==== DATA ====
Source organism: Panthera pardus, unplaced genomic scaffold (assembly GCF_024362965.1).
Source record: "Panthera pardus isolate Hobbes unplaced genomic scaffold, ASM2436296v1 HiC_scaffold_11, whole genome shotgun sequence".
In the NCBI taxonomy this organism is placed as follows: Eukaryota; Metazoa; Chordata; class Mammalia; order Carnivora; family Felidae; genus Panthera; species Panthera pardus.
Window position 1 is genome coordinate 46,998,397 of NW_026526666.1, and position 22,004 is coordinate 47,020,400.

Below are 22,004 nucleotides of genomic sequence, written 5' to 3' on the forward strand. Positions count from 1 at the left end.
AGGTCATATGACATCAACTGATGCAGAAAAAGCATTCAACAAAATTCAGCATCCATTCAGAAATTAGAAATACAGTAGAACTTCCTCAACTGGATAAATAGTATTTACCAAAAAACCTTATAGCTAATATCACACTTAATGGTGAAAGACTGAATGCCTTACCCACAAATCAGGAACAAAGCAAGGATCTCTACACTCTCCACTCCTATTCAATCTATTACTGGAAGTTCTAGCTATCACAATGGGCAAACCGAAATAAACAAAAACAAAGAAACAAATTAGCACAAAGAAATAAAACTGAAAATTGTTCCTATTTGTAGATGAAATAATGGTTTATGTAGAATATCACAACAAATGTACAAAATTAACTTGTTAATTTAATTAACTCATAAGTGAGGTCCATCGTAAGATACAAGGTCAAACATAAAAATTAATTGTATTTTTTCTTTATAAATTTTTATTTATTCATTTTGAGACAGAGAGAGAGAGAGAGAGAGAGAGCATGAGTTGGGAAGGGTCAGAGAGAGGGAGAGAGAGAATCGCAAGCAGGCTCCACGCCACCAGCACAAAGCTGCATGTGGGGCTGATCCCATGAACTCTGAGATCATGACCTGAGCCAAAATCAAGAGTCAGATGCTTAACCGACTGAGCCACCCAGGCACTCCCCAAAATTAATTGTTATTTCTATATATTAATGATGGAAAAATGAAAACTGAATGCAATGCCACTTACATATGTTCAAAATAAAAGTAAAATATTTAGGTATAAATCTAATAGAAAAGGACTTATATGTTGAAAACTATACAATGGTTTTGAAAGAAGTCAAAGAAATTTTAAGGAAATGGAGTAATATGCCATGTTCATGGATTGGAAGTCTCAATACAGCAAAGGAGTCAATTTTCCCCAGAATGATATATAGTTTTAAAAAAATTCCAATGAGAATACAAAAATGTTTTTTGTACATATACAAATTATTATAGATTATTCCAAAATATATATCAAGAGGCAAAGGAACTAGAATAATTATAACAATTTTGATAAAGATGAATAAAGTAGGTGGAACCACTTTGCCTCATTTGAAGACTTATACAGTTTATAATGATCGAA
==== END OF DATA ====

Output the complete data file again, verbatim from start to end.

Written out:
Source organism: Panthera pardus, unplaced genomic scaffold (assembly GCF_024362965.1).
Source record: "Panthera pardus isolate Hobbes unplaced genomic scaffold, ASM2436296v1 HiC_scaffold_11, whole genome shotgun sequence".
In the NCBI taxonomy this organism is placed as follows: Eukaryota; Metazoa; Chordata; class Mammalia; order Carnivora; family Felidae; genus Panthera; species Panthera pardus.
Window position 1 is genome coordinate 46,998,397 of NW_026526666.1, and position 22,004 is coordinate 47,020,400.

Below are 22,004 nucleotides of genomic sequence, written 5' to 3' on the forward strand. Positions count from 1 at the left end.
AGGTCATATGACATCAACTGATGCAGAAAAAGCATTCAACAAAATTCAGCATCCATTCAGAAATTAGAAATACAGTAGAACTTCCTCAACTGGATAAATAGTATTTACCAAAAAACCTTATAGCTAATATCACACTTAATGGTGAAAGACTGAATGCCTTACCCACAAATCAGGAACAAAGCAAGGATCTCTACACTCTCCACTCCTATTCAATCTATTACTGGAAGTTCTAGCTATCACAATGGGCAAACCGAAATAAACAAAAACAAAGAAACAAATTAGCACAAAGAAATAAAACTGAAAATTGTTCCTATTTGTAGATGAAATAATGGTTTATGTAGAATATCACAACAAATGTACAAAATTAACTTGTTAATTTAATTAACTCATAAGTGAGGTCCATCGTAAGATACAAGGTCAAACATAAAAATTAATTGTATTTTTTCTTTATAAATTTTTATTTATTCATTTTGAGACAGAGAGAGAGAGAGAGAGAGAGAGCATGAGTTGGGAAGGGTCAGAGAGAGGGAGAGAGAGAATCGCAAGCAGGCTCCACGCCACCAGCACAAAGCTGCATGTGGGGCTGATCCCATGAACTCTGAGATCATGACCTGAGCCAAAATCAAGAGTCAGATGCTTAACCGACTGAGCCACCCAGGCACTCCCCAAAATTAATTGTTATTTCTATATATTAATGATGGAAAAATGAAAACTGAATGCAATGCCACTTACATATGTTCAAAATAAAAGTAAAATATTTAGGTATAAATCTAATAGAAAAGGACTTATATGTTGAAAACTATACAATGGTTTTGAAAGAAGTCAAAGAAATTTTAAGGAAATGGAGTAATATGCCATGTTCATGGATTGGAAGTCTCAATACAGCAAAGGAGTCAATTTTCCCCAGAATGATATATAGTTTTAAAAAAATTCCAATGAGAATACAAAAATGTTTTTTGTACATATACAAATTATTATAGATTATTCCAAAATATATATCAAGAGGCAAAGGAACTAGAATAATTATAACAATTTTGATAAAGATGAATAAAGTAGGTGGAACCACTTTGCCTCATTTGAAGACTTATACAGTTTATAATGATCGAA